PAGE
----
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Digest This – KEEPIN’ it BALANCED

Ensuring that your child eats a well-balanced diet is vital for maintaining good health. Each day, your child should eat foods from the five major food groups because they each have important vitamins and minerals. Typically, your child should eat between three to five servings of vegetables and two to four servings of fruits each day. How can you get your child to eat more? Sneak in a fruit or vegetable as part of a snack or meal. Always have some fresh fruits and vegetables washed and cut and ready for eating in the refrigerator. What about grains? Your child should get at least five to ten servings per day. Items in this group include bread, pasta, tortillas or cereals. There are two types of grains: whole and refined grains. Whole grains will include all of the grain kernel including the bran, germ and endosperm. Brown

rice, oatmeal and whole-wheat flour are some examples. Refined grains such as white rice and white flour have been processed, removing the bran and germ in order to give it a finer texture and improve shelf life. Unfortunately, fiber and many vitamins are removed during the process. Fortunately, most refined grains are enriched, so the vitamins are added back in. Make sure that at least half of the grains consumed are made from whole grains because these grains will contain more fiber, which is not added back into refined grains. From the protein group, your child needs about two to three servings of lean meats, poultry, seafood, eggs, beans or peas. Try to include seafood weekly into your child’s diet because this protein source is packed with vitamin D, calcium and omega-3 fatty acids. Vegetarians can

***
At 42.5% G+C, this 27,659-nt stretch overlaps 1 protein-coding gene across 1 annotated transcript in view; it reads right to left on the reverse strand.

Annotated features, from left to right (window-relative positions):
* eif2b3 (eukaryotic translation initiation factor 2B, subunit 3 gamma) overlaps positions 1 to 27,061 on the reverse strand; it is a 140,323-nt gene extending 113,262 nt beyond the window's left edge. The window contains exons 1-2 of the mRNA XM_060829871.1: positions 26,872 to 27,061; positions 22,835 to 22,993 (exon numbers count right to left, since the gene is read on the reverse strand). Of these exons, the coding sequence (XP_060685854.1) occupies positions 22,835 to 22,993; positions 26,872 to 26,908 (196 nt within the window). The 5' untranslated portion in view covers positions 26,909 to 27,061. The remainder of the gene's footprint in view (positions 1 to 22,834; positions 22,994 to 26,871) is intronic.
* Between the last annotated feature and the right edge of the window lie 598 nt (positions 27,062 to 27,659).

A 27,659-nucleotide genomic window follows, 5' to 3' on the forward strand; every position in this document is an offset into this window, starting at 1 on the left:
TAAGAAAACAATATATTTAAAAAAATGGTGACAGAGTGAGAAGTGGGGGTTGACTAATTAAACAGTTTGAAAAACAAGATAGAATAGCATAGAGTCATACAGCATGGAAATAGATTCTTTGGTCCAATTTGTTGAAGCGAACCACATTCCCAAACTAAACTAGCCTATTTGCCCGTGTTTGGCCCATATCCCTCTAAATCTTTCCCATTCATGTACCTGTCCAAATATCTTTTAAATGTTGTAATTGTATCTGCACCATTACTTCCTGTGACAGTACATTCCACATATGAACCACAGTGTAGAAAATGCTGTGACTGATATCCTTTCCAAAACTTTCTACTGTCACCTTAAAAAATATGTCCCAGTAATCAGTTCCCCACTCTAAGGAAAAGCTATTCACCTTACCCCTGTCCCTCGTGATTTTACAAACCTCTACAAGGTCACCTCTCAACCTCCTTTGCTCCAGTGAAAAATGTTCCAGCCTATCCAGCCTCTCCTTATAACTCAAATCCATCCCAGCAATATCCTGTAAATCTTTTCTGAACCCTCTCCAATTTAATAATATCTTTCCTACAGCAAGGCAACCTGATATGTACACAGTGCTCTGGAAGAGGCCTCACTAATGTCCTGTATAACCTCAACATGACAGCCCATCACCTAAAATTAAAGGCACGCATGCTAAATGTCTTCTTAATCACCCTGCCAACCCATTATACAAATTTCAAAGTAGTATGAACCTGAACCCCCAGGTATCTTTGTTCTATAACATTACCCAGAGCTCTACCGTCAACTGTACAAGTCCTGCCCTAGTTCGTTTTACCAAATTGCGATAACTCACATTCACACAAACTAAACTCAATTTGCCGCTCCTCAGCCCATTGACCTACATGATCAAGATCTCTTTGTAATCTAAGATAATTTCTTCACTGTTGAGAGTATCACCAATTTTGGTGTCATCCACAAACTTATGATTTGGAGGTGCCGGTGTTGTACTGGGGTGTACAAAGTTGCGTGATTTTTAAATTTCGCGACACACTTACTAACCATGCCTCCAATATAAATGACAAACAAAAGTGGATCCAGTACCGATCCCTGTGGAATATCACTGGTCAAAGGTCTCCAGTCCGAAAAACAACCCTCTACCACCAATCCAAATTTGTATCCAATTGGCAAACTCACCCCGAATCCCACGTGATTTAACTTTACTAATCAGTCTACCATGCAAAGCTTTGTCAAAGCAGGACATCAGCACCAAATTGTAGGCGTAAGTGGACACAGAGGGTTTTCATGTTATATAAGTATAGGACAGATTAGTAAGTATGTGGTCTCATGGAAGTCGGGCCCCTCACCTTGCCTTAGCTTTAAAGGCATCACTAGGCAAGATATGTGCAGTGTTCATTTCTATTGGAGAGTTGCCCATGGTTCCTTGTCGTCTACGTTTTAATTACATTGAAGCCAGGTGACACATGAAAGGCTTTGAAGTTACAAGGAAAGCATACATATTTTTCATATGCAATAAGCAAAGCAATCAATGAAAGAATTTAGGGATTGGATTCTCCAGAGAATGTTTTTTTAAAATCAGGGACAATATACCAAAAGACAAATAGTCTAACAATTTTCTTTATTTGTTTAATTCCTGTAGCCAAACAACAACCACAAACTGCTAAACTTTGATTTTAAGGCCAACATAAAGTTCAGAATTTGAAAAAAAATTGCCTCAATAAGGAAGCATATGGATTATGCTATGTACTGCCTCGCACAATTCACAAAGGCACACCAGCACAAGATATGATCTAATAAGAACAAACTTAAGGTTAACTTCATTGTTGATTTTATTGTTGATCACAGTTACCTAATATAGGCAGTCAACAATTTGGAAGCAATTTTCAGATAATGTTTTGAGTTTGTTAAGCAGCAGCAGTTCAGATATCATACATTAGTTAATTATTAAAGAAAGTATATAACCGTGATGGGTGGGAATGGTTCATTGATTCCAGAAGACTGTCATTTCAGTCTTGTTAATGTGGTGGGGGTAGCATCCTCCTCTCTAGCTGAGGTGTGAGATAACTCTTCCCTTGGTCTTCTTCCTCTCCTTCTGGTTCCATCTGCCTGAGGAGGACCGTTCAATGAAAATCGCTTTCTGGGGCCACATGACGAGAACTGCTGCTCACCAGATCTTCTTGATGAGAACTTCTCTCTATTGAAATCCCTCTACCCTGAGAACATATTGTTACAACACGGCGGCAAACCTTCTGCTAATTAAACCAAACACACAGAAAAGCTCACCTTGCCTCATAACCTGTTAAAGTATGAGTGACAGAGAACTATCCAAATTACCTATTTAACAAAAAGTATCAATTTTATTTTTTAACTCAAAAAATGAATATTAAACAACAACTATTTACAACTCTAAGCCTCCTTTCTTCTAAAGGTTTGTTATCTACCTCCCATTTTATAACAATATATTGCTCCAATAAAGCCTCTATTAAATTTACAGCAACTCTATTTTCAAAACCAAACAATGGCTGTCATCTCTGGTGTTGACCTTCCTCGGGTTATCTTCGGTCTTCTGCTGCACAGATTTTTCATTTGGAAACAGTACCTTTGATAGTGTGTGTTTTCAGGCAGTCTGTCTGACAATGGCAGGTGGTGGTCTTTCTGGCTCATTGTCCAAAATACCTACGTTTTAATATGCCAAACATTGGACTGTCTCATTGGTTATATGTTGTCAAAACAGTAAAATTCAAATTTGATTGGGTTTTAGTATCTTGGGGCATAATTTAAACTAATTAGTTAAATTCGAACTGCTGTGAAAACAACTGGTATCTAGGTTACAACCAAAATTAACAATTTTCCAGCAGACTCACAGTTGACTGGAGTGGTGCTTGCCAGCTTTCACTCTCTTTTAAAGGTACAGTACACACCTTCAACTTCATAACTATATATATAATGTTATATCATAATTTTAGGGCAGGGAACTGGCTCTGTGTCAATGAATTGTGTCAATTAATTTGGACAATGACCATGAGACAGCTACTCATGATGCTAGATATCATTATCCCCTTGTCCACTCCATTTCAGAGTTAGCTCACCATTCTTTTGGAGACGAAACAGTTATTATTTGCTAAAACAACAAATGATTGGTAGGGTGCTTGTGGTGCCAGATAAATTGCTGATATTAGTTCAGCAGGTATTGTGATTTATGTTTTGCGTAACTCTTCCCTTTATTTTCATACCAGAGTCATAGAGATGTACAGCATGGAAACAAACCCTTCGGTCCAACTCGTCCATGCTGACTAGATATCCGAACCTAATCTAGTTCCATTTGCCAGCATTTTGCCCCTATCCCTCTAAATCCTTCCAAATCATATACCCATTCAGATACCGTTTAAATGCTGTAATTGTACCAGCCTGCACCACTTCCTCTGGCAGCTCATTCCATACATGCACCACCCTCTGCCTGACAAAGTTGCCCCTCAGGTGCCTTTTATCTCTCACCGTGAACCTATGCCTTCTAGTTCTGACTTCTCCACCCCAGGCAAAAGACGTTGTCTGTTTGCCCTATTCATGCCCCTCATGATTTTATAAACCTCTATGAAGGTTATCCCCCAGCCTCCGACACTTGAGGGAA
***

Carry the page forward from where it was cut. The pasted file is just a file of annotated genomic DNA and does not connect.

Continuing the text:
still get enough protein through beans, peas, soy products, nuts and seeds. Finally, consuming at least two to three servings of dairy products is an important part of a healthy diet as these items are rich in the bone-building nutrients, calcium and vitamin D. Where can you get more information? Your dietitian or doctor can help provide some guidance. You can visit choosemyplate.gov to learn more about a balanced diet and determine whether your child is getting enough from each food group. It also contains useful information on appropriate quantity for each age group.

Becky Biqi Chen was a resident in general pediatrics for three years at the Children’s Hospital at London Health Sciences Centre. She is currently specializing in pediatric gastroenterology during her fellowship at the British Columbia Children’s Hospital.


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